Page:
November 04, 2011

Real Food Only

In the past, I have applied the same philosophy to nutrition that I use for environmental friendliness and exercise: "Do what you can, when you can." Lately, however, my views are changing.

This may have to do with motherhood and the fact that James' health is primarily the responsibility of Lane and I. But it may also be that I see and personally know more and more people becoming sick with diseases that may have been preventable through better nutrition. I studied (for six long years) the things we put into our bodies- what food is made of and what it does to us. If I cannot be a role model for good health, how can someone who has less knowledge on the subject be expected to eat healthfully? If I truthfully believe that what we will get out of our bodies-how they function and how they stay healthy- relies on what we put in, then why am I not doing all I can to make sure that what my family and I put in our bodies is completely good for us? I have always made the excuse that I feed my family healthy food... mostly. 

But right now I am pledging to feed them healthy food always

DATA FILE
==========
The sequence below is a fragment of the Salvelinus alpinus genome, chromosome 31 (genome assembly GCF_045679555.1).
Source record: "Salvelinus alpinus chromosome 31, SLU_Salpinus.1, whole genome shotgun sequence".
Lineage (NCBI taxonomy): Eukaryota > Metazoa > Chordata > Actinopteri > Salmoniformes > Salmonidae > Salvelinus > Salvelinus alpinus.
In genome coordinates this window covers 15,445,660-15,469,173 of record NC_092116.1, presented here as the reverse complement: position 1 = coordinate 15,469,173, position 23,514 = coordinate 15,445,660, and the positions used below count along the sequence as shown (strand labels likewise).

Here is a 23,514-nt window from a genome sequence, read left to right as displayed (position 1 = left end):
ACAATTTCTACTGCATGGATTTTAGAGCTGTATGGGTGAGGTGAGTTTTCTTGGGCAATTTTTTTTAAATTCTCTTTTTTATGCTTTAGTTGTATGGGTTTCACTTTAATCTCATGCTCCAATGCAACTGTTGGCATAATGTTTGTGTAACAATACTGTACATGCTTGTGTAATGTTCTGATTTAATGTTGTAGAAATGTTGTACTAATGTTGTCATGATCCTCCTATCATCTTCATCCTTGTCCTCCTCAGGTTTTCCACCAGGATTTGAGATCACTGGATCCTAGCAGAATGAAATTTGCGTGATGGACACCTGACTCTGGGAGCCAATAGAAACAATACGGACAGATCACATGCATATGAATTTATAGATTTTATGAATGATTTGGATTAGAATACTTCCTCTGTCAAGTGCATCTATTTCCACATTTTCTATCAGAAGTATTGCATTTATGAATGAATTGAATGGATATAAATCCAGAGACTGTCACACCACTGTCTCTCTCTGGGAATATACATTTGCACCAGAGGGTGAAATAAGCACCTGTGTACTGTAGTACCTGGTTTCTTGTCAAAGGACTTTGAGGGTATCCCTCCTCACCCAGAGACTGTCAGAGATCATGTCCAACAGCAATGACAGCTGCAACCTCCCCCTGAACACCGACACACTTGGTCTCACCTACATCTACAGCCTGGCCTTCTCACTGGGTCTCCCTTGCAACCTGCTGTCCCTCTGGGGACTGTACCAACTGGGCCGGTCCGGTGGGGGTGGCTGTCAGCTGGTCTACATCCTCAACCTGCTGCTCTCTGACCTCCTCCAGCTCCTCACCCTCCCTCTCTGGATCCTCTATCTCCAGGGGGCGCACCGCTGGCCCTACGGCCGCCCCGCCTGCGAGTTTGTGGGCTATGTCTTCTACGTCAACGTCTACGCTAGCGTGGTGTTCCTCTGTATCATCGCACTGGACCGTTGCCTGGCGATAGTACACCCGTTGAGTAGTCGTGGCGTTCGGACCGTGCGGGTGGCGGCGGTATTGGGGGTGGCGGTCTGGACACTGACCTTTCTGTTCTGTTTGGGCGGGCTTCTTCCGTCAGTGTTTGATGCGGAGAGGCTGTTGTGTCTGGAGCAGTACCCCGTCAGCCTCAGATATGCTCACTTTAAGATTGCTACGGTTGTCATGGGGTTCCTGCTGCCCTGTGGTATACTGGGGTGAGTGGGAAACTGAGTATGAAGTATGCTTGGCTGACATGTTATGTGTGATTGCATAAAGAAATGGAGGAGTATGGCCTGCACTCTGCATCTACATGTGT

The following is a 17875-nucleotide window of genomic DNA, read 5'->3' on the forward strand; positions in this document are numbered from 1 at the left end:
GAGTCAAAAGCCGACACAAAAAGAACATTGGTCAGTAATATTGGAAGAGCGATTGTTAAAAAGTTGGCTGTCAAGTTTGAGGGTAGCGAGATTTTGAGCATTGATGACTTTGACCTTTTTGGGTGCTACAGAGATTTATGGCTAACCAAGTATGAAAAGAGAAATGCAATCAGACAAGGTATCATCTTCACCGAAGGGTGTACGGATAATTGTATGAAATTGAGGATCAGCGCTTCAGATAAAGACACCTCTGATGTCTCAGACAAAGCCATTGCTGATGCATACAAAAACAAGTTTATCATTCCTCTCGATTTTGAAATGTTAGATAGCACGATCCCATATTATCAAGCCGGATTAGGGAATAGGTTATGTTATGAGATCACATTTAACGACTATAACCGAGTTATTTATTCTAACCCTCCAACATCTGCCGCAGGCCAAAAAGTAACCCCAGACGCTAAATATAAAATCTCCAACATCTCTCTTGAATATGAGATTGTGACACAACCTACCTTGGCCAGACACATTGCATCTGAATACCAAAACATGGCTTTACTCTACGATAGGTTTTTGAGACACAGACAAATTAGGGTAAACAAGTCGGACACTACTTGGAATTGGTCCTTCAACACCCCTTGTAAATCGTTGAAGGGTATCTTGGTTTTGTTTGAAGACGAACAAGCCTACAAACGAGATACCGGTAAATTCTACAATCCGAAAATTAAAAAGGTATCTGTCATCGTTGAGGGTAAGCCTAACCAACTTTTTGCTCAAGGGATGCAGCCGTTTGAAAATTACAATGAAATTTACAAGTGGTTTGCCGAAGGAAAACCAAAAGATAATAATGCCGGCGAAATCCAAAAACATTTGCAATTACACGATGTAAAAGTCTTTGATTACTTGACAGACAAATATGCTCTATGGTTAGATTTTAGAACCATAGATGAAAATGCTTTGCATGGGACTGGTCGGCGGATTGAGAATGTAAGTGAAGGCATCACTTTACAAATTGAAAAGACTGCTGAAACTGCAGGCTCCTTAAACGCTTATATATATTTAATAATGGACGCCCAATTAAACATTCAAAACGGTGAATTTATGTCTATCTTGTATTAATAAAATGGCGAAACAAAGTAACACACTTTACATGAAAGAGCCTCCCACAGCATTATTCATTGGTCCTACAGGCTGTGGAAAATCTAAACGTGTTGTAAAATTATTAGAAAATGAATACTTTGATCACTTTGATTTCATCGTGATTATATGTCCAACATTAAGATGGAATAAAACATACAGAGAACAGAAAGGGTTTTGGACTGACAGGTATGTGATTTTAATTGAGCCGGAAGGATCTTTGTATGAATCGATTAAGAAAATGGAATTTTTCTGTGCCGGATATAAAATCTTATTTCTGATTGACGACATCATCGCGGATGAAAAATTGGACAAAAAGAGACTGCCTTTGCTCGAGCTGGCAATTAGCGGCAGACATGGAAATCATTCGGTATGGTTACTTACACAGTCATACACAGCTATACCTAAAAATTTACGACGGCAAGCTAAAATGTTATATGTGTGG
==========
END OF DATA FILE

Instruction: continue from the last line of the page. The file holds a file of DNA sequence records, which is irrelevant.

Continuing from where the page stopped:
By "healthy" I do not mean fat-free or low-carb. I mean that I want my family to eat food, and not the chemicals and additives that are filling the shelves of our grocery stores. My definition of healthy includes (but is certainly not limited to!) the following:
- real food only
- balanced meals
- non-packaged foods (mostly, see next bullet) 
- if packaged: less than five ingredients, and all ingredients are real foods
- foods that would be found in nature
- nothing that was made in a plant

These may seem like obvious guidelines to abide by, but I think we would all be surprised to really look at our diets and see how many foods we eat each day that are opposite from the attributes listed above. 
Some of the hardest things for our family to give up will be:
- cheerios
- crackers
- granola bars
- pre- packaged bread
- tortillas and tortilla chips
So carbs, mainly. I can make bread and granola bars at home, and hopefully find some good cracker recipes. The cheerios will be greatly missed by the whole family. 

I have started carrying out my new philosophy this week, a little bit. We have been eating a lot of roasted veggies, salad, and seasoned proteins (lentils, chicken, etc). This evening was no exception. We had lemon-oregano salmon (thanks to a co-worker of Lane who brings it in fresh), inspired by this recipe, and red potatoes and brussel sprouts roasted with olive oil, salt, pepper, garlic, and rosemary. 

Something tells me that this won't be a hard as it seems, and we will benefit greatly.... stay tuned. 

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